SHERP

Signaling mechanisms linking SAMHD1-deficiency to the type I interferonopathy
SAMHD1 결핍에 의한 자가면역 질환 생성 기작에 대한 연구

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Authors
오창훈
Advisor
안광석
Major
자연과학대학 협동과정 유전공학전공
Issue Date
2018
Publisher
서울대학교 대학원
Keywords
AGSSAMHD1RNasePI3KAKTIRF3interferonopathy
Description
학위논문 (박사)-- 서울대학교 대학원 : 자연과학대학 협동과정 유전공학전공, 2018. 2. 안광석.
Abstract
SAMHD1 is an enzyme which has dual enzymatic activities: deoxynucleoside triphosphohydrolase (dNTPase) and phosphorolytic 3′-5′ exoribonuclease. Even though SAMHD1 was identified initially as the human ortholog of the mouse IFN-induced gene Mg11, studies about SAMHD1 have focused overwhelmingly on the inhibitory mechanism of SAMHD1 against HIV-1 replication. SAMHD1 was demonstrated to restrict HIV-1 replication by reducing cellular dNTP concentrations below the levels required for retroviral reverse transcription in dNTPase dependent manner. In addition, it is also suggested that SAMHD1 can bind to and degrade HIV-1 RNA to restrict the replication of HIV-1 through the RNase activity.
A disturbance of the type I interferon homeostasis is central to the pathogenesis of the autoimmune diseases. The autoimmune disorder Aicardi-Goutières syndrome (AGS) is characterized by a constitutive type I interferon response clinically overlapping with congenital infection and systemic lupus erythematosus (SLE). All the genes that are mutated in patients with AGS encode enzymes (TREX1, RNASEH2, ADAR, SAMHD and IFIH1) that are associated with nucleic acid metabolism, leading to the hypothesis that the inappropriate accumulation of endogenous nucleic acid species resulting from the dysfunction of AGS-related enzymes triggers the chronic type I interferon response. The mechanisms by which malfunctions of TREX1, RNASEH2, ADAR1 and IFIH1 occur AGS are considerably investigated and suggested. However, how SAMHD1-deficiency causes the type I interferon response in patients with AGS remains unknown, even though mutations in SAMHD1 cause AGS. In addition, Samhd1-deficient mice did not exhibit any distinct clinical phenotypes. Therefore, it is very important to identify the mechanism by which SAMHD1-deficiency results in AGS in human patients.
Here, I generated SAMHD1-deficient THP-1 cell lines and showed that those cell lines recapitulate AGS phenotypes which include the activation of type I interferon response and delayed cell cycle progression. I further showed that SAMHD1 proteins purified from undifferentiated THP-1 cells possessed RNase activity. Then, RNA derived from SAMHD1-deficient cells, but not that from wild-type cells neither DNA derived from wild-type and SAMHD1-deficient cells, significantly activated IFN-α expression. In addition, the reconstitution of wild-type SAMHD1 and SAMHD1D137N, which possess RNase activity, only repressed the IFN- induction in SAMHD1-deficient cells. These results suggest that cytosolic RNA species accumulated in the absence of SAMHD1 act as a major immunogenic source for the type I interferon response. I also proposed that innate sensing of the endogenous retroelements-derived transcripts accumulated in SAMHD1-deficient cells results in significant type I interferon response and this accounts for the cause of SAMHD1-related AGS. This was supported with my data showing significant portion of the retroelement RNAs identified in SAMHD1 CLIP-seq and upregulated in SAMHD1-deficient cells. Even though many nucleic acid sensing pathways were already identified, this IFN signature occurred independently of all previously known nucleic acid sensing pathways that ultimately converge on activation of TBK1. Only IRF3 was indispensable for the spontaneous IFN signature in SAMHD1-deficient cells. Therefore, I sought to identify the RNA sensing pathway associated with ISG induction in SAMHD1-deficient cells and showed that the PI3K/AKT/IRF3 signaling pathway is essential for the type I interferon response in SAMHD1-deficient THP-1 cells. AKT and IRF3 were highly activated in SAMHD1-deficient cells, as assessed by the phosphorylation levels of these molecules. Then, treatment of PI3K or AKT inhibitors dramatically reduced the type I interferon signatures in SAMHD1-deficient cells. Moreover, SAMHD1/AKT1 double knockout relieved the type I interferon signatures to the levels observed in wild-type cells. The reconstitution of wild-type SAMHD1 and SAMHD1D137N inhibited the activation of AKT in SAMHD1-deficient cells, showing that RNase activity of SAMHD1 is critical for AKT activation as well as spontaneous IFN response. In human PBMCs, siRNA-mediated SAMHD1 silencing recapitulated the phenotypes seen in SAMHD1-deficient THP-1 cells. By comparison, knockout of SAMHD1 in not only HEK293T and HeLa cells but also PMA-differentiated THP-1 cells did not result in the activation of STAT1 or the induction of ISGs, suggesting that the type I interferonopathy associated with SAMHD1-deficiency is cell type-specific. My data provide an insight not only into the pathogenesis of the type I interferonopathies but also will encourage the development and use of immunosuppressive therapies in AGS and related autoimmune diseases.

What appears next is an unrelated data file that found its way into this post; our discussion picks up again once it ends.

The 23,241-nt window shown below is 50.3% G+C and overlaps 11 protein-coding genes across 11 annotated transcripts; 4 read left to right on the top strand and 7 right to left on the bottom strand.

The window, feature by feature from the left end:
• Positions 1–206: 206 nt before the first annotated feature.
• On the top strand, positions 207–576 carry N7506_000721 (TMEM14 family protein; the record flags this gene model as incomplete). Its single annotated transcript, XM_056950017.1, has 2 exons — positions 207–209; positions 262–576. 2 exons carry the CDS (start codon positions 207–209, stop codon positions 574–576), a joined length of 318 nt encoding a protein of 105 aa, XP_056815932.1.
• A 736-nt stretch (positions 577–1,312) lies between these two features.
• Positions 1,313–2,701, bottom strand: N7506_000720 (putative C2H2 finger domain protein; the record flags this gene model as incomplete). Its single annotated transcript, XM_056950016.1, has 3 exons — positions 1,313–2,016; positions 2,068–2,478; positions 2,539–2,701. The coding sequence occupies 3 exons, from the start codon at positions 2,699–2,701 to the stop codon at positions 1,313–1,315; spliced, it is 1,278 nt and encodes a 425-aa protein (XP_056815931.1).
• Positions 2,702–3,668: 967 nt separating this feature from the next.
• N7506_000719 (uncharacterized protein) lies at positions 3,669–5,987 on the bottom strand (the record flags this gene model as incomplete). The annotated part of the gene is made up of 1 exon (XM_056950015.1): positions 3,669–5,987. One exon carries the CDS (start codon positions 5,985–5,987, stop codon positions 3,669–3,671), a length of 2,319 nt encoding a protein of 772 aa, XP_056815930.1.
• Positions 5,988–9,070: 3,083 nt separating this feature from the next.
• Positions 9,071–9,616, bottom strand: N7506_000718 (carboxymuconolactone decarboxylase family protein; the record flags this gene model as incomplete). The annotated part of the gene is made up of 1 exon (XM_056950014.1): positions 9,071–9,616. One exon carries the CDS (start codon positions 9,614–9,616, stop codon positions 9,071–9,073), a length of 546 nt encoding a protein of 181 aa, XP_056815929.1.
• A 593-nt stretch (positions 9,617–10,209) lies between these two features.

Language
English
URI
http://hdl.handle.net/10371/141160
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College of Natural Sciences (자연과학대학)Program in Genetic Engineering (협동과정-유전공학전공)Theses (Ph.D. / Sc.D._협동과정-유전공학전공)
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